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About Valérie Six
Valérie is a award winning and internationally recognized urban fine art photographer based in Bordeaux, France. She is a master in observing and capturing finely balanced compositions of life happening in the urban environment. In our making of interview Valérie shares her insights, how developing patience can help getting more satisfying results when making photographs in public.
Making of Hose Interview
How would you describe your photography work in reference to what is commonly defined as street photography?
I feel more like a photographer working in the streets than a street photographer. I’m not a big fan of categories, to be honest, and I still don’t have a clear idea of what street photography can be. Am I a street photographer when I just take lifeless abstract images? I do think so! If the common denominator between street photographers is absence of staging, then I guess I’m one of them.
Actually, the reason why I shoot in the street is the consequence of several factors: first, the vital need to be and walk outside; secondly, a fascination since adulthood, for growing cities; then because the streets are the best observatories, from my point of view, of human behaviors and attempts for adaptations to our modern world; finally, because it is where I find all the raw material (light, architecture, passers-by …) to build my images.
Where and when did you make the photo, was it a new or familiar location to you?
I took this image outside the Guggenheim Museum in Bilbao and it was my first time there.
What was happening and why did you photograph the scene?
The light was fantastic and the architecture was perfect for playing, as I like it, with light and shadows… while inserting characters who will allow me to build a kind of theatrical scene, stirring the imagination a little.
Was it one spontaneous capture or did you make several exposures?
I had arrived a minute before and had been drawn to the man in the shade whose attitude -the face looking up to something that was invisible to me- had intrigued me.
Then, immediately after, came the other man with the white plastic bag, who was also interesting because of the contrast his bag was making with the line of shade.
The employee with the pipe emerged behind me less than one minute after the beginning of the whole scene. So, it all happened very quickly. I didn’t have time to adjust the focus and speed, but I was lucky to be able, as the man moved in the same frame as the first two, to take several shots.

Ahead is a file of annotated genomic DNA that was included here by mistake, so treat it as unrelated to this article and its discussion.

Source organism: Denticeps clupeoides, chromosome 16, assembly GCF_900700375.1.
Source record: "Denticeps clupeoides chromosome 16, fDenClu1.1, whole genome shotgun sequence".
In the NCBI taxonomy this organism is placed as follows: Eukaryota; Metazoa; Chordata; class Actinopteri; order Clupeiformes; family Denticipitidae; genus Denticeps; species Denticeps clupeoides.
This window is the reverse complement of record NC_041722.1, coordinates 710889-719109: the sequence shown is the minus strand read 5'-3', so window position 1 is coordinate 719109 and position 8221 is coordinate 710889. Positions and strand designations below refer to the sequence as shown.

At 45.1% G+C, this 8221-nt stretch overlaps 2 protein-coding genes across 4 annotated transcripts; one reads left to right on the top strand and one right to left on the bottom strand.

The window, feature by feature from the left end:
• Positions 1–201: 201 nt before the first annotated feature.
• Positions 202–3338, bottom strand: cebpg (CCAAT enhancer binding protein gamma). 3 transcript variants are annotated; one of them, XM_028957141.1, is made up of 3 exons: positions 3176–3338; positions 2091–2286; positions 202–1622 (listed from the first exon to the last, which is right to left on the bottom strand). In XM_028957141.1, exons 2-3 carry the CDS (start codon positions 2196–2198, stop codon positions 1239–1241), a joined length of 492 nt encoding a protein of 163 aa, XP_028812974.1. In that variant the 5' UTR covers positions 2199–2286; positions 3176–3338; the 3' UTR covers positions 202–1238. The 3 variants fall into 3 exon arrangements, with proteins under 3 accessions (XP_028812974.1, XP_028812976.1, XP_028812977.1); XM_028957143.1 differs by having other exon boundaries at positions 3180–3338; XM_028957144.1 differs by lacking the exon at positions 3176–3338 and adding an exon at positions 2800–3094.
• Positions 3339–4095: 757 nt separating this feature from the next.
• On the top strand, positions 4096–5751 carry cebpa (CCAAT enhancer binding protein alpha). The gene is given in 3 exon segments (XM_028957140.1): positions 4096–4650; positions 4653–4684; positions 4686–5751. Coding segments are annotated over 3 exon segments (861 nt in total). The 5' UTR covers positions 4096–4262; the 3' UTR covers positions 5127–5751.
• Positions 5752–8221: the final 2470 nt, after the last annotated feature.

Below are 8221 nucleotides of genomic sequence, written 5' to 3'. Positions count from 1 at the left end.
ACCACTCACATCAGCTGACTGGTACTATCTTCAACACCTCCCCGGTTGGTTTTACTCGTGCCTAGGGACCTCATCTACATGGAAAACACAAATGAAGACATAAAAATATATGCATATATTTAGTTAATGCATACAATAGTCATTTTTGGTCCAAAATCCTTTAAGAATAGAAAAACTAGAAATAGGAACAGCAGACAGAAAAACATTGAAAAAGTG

I stayed a little longer after to try other frames (like the vertical ones). In total, I spent 4mn at this spot.
Did the photo came out as imagined or did something unexpected added to it?
As explained above, the selected scene was unexpected and I was so happy that it happened! It’s the part of luck of street photography. The most important for me in these moments, is to find the right frame to bring out mystery. I would have lost it by turning my body to the right, thus integrating a more confusing environment (a view towards a river). On this image, the clear lines and tones of the walls helps to focus on the man. I also like the fact that his uniform echoes to the colors of the background.
What camera, lens, flash and exposure settings did you choose?
As I knew that the museum would inspire me both for street photo and for architecture, I had taken my Fuji XT2 with a 16-55mm lens. At the moment I shot the man with the pipe, my settings were at 40mm, f/16, 1/250th, ISO 200.
Only basic ‘darkroom’ and luminance adjustments, as I shoot in raw, in order to strengthen the contrasts. There is no crop on any of these pictures.
Is there anything you took away/learned from making this picture?
I like this sequence because it shows the potential of a single scene. The time between the image of the first silhouette and that of the man with the white plastic bag, was only 15 seconds. The time between this second one and that of the employee pulling the pipe, only 45 seconds. And the last one in the sequence, came only 3 minutes later. So in total, I have spent a little more than 4 minutes at this location and obtained, from my point of view, 3 correct images. It reminds me that rather than running in all directions, it is better, sometimes, to linger in the same place, take time to adjust the settings, and look for everything that can be drawn from it.
Thank You for the Interview Valérie!